It takes a lot to pay homage to a music legend and not sour the expectations of die-hard fans of the original artist, but Ashes to Ashes frontman Cameron Charters does absolute justice to the legend that is David Bowie.
Charters has had much experience in ‘covering’ the work of great acts, having delivered a dandy Paul McCartney in his career, as well as having been a member of a new-age ‘ABBA’ of sorts, but with Bowie he had big shoes to fill, not only in having to emulate sheer greatness in talent, but because it’s still early days since the passing of the music legend, and – just in case things ventured a little into parody – certain fans may not appreciate the irony.
But as far as I could tell, everybody who left the Astor after the Ashes to Ashes tribute concert was beaming with delight. The only critique I heard from a couple of the punters was that the tribute could have included a few songs from Bowie’s latter-day work, ie: even one or two songs from his Heathen or Earthling or Outside albums.
The majority of the bigger hits were included, of course, and Charters and Co delivered lyric by lyric, riff by riff with gusto, dignity and charm.
Audiences were treated to over two hours of Bowie favourite, brought to life with snapshots of the icon on the big screen and an interesting mashup of retro costuming.
Song highlights included a raucous rendition of Rebel Rebel, a touching deliveries of Starman and Life on Mars, and an awesome version of Golden Years, whose harmony sounded so close to the real Bowie’s, I had to ask Charters if any sampling was involved.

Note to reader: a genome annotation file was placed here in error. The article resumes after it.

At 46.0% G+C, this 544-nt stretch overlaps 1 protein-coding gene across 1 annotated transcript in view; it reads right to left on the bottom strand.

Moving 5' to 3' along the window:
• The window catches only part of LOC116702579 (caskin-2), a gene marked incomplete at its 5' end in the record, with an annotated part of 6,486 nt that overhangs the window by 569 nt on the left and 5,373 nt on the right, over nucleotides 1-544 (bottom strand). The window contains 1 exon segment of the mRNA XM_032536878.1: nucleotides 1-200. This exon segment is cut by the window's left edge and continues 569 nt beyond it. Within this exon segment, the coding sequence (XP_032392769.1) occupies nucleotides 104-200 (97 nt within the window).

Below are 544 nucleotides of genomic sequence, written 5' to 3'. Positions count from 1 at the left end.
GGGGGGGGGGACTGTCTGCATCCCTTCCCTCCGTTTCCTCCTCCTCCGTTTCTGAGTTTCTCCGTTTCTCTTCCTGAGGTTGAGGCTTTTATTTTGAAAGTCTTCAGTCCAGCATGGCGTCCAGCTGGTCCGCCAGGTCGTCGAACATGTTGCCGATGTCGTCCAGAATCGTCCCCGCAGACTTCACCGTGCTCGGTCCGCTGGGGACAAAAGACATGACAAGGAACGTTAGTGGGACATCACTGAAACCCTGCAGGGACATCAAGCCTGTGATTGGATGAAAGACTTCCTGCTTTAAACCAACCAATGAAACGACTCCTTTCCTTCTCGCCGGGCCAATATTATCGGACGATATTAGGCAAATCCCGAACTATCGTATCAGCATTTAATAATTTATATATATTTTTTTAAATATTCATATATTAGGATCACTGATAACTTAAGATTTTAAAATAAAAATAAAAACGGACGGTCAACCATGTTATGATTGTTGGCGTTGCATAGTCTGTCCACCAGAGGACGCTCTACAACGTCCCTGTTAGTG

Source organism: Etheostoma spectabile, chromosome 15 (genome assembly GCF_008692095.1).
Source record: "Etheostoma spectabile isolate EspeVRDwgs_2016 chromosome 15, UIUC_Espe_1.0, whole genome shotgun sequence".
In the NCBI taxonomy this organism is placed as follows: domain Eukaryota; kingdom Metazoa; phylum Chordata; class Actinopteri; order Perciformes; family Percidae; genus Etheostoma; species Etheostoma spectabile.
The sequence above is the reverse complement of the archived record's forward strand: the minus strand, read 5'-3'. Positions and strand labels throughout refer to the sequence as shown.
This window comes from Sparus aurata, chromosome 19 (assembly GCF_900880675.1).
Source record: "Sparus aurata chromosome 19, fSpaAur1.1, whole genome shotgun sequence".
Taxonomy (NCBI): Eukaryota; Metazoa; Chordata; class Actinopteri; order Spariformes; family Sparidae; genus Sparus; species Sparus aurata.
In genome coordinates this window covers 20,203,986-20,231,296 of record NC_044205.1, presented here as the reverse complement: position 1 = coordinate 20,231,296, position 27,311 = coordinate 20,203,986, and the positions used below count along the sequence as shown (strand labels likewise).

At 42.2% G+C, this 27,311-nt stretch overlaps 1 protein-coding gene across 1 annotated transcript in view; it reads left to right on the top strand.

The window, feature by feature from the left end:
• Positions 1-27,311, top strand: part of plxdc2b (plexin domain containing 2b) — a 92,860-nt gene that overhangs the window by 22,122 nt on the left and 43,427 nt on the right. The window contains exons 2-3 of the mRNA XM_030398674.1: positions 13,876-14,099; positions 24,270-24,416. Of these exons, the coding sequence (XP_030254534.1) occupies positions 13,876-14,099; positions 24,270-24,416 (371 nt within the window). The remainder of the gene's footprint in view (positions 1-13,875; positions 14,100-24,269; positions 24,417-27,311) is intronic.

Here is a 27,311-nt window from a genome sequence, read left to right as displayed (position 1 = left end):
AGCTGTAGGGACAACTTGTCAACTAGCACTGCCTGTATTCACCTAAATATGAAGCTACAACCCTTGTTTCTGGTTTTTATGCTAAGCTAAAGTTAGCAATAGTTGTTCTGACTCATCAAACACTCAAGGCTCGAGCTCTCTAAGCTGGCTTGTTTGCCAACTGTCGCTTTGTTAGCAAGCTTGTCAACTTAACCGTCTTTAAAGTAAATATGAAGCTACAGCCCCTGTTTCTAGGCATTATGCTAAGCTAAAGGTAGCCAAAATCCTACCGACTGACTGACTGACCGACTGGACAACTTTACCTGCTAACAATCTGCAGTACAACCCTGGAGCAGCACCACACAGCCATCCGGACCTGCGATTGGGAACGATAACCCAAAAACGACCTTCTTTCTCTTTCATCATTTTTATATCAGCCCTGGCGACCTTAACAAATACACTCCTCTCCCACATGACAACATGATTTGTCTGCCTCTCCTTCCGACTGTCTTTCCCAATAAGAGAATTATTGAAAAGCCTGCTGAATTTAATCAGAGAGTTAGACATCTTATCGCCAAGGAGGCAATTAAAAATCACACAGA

“No,” he insists, “there’s no sampling. Just the occasional ‘effects’ to make it all sound even more Bowie.” Hence the echo on Fame is simulated to perfection, the golden tonsils in the chorus of Golden Years are performed to a tee.
Even the mannerisms of Charters are spot-on for the most part.
“I’m definitely a musician before an actor,” he says, “but there is an element to the show of trying to portray the character as best I can. I’ve been watching a lot of videos to get the moves, even watching interviews to get his voice right for when I’m talking between songs. It’s all in the practise, you’ve just got to perfect the mimic.”
Indeed, I removed my spectacles a couple of times and squinted, and kind of thought I was seeing the actual Bowie up there, posturing and gesturing in ambiguous fashion.
“There are a few Bowie acts out there, but we aim to be the best,” Charters tells me in sum. And there, he and his band have succeeded big-time. Antonino Tati
‘Ashes to Ashes’: the Bowie Tribute tour continues with dates in the following cities:
Adelaide: Thebarton Theatre on May 17
Penrith: Penrith Panthers on May 19
Newcastle: The Wests Group – New Lambton on May 20
Wollongong: Anita’s Theatre on May 21
For ticketing information visit www.bowietheshow.com.